A prolonged heat wave has prevented cereal and canola crops from filling seed heads and pods, say crop watchers
Jim Doerksen scoffs at reports that a bumper crop is on the way for the Canadian Prairies.
At one point he thought that was going to be the case on his son’s farm near Dalmeny, Sask. but a late-July/early-August heat wave has sapped yield potential and quality.
“It had a terrific start but the last four weeks is what killed it,” he said.
Until one month ago, the farm’s agronomist was forecasting wheat yields in the 100 to 120 bushel per acre range but after a prolonged stretch of hot weather it is looking more like 22 to 24 bushels.
“We got phenomenal stands and (the heat) just has shriveled it all up,” said Doerksen, who has farmed the land for 55 years.
The test weight on the wheat is 52 pounds per bushel and the protein content is around 18 to 19 percent.
“It’s not even fit for human consumption,” he said. “It’s just awful looking stuff.”
Paul Heglund, a farmer from Consul, Sask., took issue with reports that crops in the southwestern part of the province were looking phenomenal.
The Rural Municipality of Reno, where he farms, recently declared itself a disaster area due to drought.
It is one of the few areas of the province where Saskatchewan Agriculture has declared topsoil moisture as “very short.” Temperatures of up to 37 C haven’t helped the situation.
“It has been pretty rotten hot for this month anyway,” said Heglund.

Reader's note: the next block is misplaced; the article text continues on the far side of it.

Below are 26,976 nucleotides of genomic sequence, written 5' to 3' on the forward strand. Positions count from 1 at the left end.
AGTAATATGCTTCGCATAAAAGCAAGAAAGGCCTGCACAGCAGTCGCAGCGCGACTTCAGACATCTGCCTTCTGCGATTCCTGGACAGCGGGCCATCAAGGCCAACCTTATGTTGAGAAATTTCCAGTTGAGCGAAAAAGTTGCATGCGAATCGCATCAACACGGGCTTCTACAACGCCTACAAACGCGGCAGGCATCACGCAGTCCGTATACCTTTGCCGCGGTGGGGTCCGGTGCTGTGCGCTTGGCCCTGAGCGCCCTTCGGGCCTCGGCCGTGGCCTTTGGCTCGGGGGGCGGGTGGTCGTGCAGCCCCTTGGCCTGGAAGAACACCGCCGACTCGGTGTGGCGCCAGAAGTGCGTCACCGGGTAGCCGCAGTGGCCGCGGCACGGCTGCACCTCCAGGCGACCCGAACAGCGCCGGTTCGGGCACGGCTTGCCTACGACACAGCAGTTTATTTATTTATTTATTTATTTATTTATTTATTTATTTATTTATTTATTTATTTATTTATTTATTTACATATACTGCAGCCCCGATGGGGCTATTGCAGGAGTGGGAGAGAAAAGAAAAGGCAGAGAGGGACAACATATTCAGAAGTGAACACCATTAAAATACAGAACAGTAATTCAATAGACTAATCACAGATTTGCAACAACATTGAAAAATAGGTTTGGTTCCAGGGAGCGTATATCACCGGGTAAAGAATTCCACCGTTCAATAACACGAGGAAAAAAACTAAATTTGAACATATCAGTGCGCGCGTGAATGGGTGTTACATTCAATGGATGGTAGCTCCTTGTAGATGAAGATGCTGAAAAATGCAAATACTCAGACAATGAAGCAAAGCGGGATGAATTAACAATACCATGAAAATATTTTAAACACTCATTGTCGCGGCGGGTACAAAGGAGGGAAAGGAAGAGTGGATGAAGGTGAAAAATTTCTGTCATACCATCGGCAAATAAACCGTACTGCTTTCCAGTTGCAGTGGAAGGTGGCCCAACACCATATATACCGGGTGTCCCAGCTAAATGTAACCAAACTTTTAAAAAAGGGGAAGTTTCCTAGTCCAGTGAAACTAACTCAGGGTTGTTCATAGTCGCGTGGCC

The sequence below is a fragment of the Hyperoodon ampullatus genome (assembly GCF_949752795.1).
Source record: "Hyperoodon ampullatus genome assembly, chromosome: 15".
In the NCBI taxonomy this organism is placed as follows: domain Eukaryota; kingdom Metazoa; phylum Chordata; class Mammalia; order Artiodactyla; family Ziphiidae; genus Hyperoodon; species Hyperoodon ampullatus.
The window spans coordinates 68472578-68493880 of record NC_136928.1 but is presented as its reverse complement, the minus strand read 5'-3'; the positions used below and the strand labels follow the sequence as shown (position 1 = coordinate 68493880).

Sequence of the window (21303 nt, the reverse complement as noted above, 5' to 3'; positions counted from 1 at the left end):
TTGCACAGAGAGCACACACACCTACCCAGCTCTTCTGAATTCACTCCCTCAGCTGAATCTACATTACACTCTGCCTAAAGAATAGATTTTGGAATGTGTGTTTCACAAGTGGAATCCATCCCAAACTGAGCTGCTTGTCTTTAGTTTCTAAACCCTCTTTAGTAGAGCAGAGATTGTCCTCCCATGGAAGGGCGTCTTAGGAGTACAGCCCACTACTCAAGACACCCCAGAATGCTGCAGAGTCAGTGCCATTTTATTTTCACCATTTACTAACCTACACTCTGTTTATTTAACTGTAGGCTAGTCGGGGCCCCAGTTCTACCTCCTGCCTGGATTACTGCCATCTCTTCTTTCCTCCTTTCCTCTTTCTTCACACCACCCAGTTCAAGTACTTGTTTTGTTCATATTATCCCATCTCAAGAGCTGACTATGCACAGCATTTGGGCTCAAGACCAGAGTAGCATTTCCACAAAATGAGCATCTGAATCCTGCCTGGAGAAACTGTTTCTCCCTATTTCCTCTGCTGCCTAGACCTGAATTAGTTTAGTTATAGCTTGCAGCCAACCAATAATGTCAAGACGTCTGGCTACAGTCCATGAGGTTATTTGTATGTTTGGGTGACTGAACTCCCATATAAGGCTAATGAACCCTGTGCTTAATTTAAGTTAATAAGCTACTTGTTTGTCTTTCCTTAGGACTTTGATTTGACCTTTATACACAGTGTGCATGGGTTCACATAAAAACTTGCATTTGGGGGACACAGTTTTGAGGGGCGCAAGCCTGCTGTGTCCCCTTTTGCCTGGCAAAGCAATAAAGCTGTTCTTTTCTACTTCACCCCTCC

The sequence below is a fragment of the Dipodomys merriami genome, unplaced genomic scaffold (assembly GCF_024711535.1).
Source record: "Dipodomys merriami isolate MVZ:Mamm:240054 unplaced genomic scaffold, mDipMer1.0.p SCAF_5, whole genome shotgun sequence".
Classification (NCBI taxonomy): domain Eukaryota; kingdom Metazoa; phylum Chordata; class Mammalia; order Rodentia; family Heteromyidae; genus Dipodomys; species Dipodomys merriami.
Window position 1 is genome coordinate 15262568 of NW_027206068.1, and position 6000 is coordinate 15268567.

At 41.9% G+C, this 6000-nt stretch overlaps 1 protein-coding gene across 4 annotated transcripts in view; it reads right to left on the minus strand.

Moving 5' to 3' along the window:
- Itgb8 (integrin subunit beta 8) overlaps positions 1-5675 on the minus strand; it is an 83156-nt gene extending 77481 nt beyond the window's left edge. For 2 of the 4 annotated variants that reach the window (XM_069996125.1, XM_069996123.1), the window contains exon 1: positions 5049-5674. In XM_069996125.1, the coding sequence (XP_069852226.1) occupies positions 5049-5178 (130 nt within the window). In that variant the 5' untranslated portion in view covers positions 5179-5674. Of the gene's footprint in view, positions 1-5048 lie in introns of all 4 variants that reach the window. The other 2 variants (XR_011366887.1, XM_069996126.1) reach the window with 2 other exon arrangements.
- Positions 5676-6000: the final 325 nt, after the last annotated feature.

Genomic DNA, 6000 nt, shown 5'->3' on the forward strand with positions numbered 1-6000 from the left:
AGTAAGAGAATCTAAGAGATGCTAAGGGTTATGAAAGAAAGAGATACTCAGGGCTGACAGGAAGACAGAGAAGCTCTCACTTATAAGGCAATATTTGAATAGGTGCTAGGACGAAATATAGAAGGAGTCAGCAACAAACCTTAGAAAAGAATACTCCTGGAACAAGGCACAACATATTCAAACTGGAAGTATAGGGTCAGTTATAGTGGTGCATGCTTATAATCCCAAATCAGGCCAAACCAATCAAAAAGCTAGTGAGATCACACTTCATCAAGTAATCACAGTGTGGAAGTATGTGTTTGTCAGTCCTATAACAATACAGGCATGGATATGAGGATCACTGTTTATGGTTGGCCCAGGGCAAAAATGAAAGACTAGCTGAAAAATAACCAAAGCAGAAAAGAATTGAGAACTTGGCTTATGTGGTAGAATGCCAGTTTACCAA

The cereal crops are looking particularly rough.
“The best wheat will yield perhaps 25 bushels per acre,” he said.
He knows of one crop that was adjusted at three bushels per acre.
Spring wheat isn’t a big crop in the area but durum is and it is expected to average in the low-20s, while peas are coming off at 23 bushels per acre.
Sarah Tetland, crops extension specialist with Saskatchewan Agriculture, is hearing these types of stories trickle in from some of her crop reporters in certain areas of the province.
“Farmers are noting some heat stress symptoms in the field,” she said. “There are farmers reporting that premature ripening was happening and also the grain wasn’t filling properly.”
Maximum temperatures have exceeded 32 C for much of west-central and southwestern Saskatchewan the past couple weeks and eclipsed 34 C for large areas surrounding Saskatoon, Rosetown, Kindersley, Leader and Maple Creek.
There have been multiple reports of heat-blasting in canola fields throughout the province, which is preventing pod formation.
Tetland said she doesn’t have a handle yet on how widespread the damage is and what impact it will have on yields in those areas where crops are suffering from heat stress.
Doerksen said it has had a big impact on all the cereal crops on his son’s farm.
“The bushels are way down, way, way down,” he said.
It is disappointing because the wheat stands were superb. The straw is as high as his armpits and he is 6’2” tall. But when he rubbed the kernels in his hands he discovered the top one-third didn’t fill out.
“All it is, is hulls. It’s just shriveled right up,” said Doerksen.
It wasn’t due to a lack of water. The farm received an ample 216 millimetres of rain this growing season. It was just too hot at the wrong time.
“The plant could not bring up the moisture fast enough to finish the filling and development of the kernel,” he said.
Heads have formed on the oat crops but they are all coming out at the flag-leaf stage by his knees. With a test weight of about 35 pounds per bushel the oat crop won’t make milling grade.
Doerksen estimates the canola will yield about 30 bushels per acre, which is not enough to cover the fixed and variable costs of growing the crop.